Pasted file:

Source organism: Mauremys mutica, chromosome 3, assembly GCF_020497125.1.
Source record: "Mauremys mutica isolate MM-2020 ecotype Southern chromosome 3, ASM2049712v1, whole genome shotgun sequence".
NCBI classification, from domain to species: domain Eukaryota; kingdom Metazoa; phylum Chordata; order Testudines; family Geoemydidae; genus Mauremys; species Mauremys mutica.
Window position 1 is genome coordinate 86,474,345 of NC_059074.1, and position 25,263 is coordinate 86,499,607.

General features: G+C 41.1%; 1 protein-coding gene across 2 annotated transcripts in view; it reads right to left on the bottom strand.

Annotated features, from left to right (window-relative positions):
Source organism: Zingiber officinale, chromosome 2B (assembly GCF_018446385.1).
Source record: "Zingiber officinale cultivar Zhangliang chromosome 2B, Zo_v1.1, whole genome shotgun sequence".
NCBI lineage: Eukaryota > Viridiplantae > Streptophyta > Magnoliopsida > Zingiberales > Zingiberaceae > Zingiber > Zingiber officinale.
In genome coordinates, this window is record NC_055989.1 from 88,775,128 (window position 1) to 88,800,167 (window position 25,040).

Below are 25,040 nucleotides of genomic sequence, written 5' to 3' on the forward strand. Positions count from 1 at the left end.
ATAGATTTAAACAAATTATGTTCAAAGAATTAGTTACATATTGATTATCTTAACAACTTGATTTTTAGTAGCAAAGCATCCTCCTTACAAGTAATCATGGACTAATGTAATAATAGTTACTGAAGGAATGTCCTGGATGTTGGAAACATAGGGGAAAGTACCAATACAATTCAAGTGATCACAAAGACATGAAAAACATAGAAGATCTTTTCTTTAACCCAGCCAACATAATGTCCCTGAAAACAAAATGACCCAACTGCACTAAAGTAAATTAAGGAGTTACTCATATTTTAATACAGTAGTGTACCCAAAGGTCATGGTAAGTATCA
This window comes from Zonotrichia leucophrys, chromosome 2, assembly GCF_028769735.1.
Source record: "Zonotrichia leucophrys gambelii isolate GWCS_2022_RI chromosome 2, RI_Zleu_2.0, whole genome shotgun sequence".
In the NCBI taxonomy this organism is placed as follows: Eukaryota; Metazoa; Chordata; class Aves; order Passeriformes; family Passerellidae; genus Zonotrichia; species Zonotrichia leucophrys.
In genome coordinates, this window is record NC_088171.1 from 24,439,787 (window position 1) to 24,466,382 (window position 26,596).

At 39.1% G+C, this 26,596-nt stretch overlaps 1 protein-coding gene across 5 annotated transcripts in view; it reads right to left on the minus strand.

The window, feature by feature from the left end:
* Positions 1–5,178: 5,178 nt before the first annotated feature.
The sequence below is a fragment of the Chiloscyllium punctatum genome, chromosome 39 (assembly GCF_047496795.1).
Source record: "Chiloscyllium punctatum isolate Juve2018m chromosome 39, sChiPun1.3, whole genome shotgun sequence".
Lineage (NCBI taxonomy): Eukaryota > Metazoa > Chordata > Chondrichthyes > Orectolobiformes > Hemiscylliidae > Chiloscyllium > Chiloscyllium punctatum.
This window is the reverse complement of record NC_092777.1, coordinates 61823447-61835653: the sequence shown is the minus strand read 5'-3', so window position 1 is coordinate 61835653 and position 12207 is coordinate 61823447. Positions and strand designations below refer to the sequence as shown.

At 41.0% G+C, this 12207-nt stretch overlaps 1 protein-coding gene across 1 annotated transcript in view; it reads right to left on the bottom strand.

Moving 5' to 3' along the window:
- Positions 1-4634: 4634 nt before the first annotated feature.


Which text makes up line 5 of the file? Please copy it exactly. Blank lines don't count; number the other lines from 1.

General features: G+C 41.1%; 1 protein-coding gene across 2 annotated transcripts in view; it reads right to left on the bottom strand.